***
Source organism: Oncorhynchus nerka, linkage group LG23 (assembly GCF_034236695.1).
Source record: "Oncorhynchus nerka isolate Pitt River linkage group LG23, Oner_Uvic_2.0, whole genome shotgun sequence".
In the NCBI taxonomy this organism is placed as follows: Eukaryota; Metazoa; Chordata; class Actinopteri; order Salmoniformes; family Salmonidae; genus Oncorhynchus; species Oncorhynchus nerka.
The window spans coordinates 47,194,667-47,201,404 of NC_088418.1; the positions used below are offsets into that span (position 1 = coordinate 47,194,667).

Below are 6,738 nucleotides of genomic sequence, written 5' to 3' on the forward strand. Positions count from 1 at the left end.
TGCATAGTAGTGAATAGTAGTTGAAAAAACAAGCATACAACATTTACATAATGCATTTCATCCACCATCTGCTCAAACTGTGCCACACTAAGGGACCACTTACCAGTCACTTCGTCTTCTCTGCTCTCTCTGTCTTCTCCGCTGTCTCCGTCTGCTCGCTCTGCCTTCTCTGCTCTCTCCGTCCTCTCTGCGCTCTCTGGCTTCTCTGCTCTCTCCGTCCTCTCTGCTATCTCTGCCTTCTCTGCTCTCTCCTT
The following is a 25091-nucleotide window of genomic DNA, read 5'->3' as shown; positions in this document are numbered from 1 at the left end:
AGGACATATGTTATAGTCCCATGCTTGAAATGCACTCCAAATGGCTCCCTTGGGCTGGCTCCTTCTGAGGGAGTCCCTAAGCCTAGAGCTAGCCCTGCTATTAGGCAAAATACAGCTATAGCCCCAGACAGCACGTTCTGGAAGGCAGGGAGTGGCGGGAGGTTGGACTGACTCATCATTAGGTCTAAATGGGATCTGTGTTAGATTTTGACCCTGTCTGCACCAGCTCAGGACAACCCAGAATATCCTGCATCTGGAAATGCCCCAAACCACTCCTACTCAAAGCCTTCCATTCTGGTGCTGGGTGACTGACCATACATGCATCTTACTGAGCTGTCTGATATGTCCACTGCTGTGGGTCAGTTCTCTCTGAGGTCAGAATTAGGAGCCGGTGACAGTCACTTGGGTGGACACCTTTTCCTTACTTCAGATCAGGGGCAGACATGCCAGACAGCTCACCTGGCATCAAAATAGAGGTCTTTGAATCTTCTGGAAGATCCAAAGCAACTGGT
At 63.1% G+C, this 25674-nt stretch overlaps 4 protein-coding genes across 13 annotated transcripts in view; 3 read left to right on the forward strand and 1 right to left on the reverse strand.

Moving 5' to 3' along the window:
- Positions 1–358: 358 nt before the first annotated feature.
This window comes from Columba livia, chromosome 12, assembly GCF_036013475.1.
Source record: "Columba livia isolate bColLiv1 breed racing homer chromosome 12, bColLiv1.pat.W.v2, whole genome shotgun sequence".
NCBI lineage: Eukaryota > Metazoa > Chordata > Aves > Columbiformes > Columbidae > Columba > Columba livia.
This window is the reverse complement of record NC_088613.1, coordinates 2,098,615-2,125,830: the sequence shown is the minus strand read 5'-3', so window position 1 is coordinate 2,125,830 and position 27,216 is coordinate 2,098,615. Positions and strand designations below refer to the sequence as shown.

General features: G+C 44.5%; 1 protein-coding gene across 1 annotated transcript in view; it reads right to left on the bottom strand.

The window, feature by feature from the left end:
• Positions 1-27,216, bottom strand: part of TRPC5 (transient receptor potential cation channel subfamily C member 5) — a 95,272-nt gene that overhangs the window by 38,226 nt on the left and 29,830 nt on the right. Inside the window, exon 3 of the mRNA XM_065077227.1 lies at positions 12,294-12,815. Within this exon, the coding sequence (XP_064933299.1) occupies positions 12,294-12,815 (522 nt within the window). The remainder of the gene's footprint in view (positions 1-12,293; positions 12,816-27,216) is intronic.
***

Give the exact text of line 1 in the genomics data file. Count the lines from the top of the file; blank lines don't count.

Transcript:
Source organism: Oncorhynchus nerka, linkage group LG23 (assembly GCF_034236695.1).